Wednesday, May 11, 2016


From Southern Living:
If the sight of bright yellow dandelions dotting your otherwise perfect lawn drives you batty, blame it on the Pilgrims. It was they who reportedly brought the plant to America from its homeland in northern Europe in the 1600s. What else would you expect from guys wearing belt buckles on their hats? Of course, the Pilgrims had good reason for doing so. The common dandelion (Taraxacum officinale) is among the nutritious and useful of herbs, with a long history of culinary and medicinal use. Its leaves, whether boiled or eaten fresh (yum!), are high in potassium, calcium, iron, and Vitamins A, C, B1, and B12. The dried and roasted roots make an acceptable coffee substitute for people who don’t like coffee, and the fermented flowers produce dandelion wine and beer. Dandelion tonics are a folk medicine remedy for liver problems. The Old Farmer’s Almanac says they also act as a powerful diuretic — just the thing you want to imbibe before a trans-Atlantic flight. Beekeepers value dandelions as a rich source of pollen and nectar.

This deep-rooted perennial forms a rosette of sharply toothed leaves 6-12 inches long. Their fancied resemblance to a lion’s teeth gives the plant its common name — “dandelion,” a corruption of the French dent de lion (“lion’s tooth”). Blossoms appear from late winter through fall, carried atop hollow stems 4-15 inches high. They’re followed by the familiar puffball seed heads that children like to blow on, releasing seeds to fly hither and yon.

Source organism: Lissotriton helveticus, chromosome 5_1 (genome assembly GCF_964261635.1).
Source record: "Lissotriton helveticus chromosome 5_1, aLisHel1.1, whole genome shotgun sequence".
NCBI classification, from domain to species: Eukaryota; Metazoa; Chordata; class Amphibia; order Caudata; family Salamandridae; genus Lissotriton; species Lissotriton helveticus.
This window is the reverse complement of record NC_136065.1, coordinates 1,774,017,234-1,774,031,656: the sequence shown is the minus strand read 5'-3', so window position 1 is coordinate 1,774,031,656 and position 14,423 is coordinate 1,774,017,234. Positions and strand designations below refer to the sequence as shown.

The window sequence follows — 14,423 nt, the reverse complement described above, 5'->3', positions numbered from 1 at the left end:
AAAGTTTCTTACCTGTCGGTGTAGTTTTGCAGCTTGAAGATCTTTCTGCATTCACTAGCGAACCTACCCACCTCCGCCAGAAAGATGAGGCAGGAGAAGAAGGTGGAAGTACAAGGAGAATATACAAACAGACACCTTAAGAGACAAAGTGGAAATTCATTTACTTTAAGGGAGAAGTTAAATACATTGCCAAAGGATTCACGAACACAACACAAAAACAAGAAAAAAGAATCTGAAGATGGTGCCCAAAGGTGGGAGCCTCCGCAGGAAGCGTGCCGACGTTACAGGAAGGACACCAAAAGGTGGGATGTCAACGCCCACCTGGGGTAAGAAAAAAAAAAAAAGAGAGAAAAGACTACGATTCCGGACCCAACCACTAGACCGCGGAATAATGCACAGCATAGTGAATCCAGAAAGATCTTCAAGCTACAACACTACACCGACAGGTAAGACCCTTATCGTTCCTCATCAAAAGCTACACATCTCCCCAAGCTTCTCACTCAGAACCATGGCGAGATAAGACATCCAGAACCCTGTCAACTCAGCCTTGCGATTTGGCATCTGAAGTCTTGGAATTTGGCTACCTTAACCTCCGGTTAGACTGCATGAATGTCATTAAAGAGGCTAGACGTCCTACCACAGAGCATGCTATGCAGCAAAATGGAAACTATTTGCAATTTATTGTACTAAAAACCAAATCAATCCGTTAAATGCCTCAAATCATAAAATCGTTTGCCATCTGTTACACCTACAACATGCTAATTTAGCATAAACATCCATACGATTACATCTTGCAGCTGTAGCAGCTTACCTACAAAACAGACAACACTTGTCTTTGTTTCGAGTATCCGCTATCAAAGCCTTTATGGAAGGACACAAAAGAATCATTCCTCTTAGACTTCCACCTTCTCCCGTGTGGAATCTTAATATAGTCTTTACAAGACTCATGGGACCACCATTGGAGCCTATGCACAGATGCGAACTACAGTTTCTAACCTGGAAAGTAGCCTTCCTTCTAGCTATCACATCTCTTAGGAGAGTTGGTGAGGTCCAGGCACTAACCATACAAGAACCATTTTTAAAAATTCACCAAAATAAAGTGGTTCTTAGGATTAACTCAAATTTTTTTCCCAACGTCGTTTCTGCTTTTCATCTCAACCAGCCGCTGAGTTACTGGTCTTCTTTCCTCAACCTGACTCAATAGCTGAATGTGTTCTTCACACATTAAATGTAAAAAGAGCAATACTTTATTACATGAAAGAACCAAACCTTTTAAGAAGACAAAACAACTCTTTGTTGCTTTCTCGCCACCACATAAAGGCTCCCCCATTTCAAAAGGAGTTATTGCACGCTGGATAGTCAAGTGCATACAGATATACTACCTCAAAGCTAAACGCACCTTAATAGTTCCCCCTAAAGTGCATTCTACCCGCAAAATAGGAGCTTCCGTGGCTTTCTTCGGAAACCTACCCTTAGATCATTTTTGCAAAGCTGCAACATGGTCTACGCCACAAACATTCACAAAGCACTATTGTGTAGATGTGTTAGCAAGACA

Dandelions are mortal enemies of lawn lovers, who mercilessly execute them with broadleaf weed killers, despite the fact that the flowers are quite pretty. But more and more health-seeking folks grow the culinary types (selected for larger, thicker leaves) found in specialty seed catalogs. Culinary selections such as ‘Pissenlit’ (I told you they were diuretic), ‘Catalogna,’ and ‘Ameliore’ give the best yields and enjoy full sun and fertile, well-drained soil. Pick only young leaves before flowers appear; old leaves, like old girlfriends, can be bitter. (Read more.)

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